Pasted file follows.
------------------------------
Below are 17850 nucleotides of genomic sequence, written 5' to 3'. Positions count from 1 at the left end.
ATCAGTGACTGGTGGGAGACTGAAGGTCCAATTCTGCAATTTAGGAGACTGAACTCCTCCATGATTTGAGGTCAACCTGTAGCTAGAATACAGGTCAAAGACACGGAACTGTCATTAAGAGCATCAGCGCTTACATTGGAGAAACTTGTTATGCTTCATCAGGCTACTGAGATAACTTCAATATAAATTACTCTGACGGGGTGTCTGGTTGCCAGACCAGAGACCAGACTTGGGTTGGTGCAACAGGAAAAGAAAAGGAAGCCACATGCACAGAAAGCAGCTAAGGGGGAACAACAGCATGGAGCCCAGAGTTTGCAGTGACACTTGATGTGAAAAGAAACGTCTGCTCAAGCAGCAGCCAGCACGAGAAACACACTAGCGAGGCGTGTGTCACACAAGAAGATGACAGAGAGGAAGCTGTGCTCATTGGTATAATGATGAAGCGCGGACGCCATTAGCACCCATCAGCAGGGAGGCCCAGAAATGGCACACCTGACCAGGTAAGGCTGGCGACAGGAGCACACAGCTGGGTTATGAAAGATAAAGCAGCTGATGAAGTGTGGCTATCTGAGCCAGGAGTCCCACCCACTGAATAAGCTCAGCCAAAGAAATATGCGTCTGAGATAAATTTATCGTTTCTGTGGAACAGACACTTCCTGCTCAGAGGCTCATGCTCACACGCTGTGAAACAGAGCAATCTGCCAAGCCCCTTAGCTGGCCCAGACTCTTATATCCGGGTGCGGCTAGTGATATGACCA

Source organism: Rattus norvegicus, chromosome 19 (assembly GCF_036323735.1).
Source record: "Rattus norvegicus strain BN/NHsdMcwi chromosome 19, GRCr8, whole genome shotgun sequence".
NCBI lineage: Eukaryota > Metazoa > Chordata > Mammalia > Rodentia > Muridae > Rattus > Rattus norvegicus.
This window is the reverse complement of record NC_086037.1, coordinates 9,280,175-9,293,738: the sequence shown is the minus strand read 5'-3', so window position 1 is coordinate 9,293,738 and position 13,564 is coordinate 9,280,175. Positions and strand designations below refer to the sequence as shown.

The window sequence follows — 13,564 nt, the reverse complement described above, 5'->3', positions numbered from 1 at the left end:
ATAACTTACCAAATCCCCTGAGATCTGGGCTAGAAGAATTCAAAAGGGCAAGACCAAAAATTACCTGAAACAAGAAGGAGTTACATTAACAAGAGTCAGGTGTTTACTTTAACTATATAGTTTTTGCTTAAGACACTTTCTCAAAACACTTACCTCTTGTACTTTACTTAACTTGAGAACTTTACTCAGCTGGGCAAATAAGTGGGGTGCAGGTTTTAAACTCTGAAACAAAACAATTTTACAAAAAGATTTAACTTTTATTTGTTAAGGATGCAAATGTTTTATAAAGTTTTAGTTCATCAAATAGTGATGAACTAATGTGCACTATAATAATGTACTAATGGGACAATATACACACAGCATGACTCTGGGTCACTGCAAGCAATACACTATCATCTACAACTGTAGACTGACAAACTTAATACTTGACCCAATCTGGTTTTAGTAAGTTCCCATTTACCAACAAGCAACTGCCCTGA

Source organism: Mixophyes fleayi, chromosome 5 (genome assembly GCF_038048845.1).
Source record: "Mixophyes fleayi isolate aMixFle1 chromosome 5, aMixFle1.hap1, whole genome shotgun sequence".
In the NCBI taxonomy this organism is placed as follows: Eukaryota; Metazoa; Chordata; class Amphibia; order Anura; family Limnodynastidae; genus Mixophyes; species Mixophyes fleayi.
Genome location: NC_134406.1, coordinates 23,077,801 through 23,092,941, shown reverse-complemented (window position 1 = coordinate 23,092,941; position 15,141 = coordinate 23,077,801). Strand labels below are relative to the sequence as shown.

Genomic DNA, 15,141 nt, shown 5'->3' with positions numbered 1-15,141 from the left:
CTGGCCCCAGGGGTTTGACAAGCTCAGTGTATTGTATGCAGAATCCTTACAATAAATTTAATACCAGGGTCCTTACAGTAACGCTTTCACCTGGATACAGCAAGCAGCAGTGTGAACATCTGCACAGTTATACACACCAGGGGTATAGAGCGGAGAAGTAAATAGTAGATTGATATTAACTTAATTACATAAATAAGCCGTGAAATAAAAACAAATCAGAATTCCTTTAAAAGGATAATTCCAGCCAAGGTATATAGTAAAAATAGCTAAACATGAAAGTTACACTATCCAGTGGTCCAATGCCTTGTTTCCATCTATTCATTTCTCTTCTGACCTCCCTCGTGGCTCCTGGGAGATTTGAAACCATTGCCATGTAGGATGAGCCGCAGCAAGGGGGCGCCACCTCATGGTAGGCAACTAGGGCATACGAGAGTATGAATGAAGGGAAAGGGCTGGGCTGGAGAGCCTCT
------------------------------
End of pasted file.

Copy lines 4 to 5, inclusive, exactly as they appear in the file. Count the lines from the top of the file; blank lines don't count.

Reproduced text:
Source record: "Rattus norvegicus strain BN/NHsdMcwi chromosome 19, GRCr8, whole genome shotgun sequence".
NCBI lineage: Eukaryota > Metazoa > Chordata > Mammalia > Rodentia > Muridae > Rattus > Rattus norvegicus.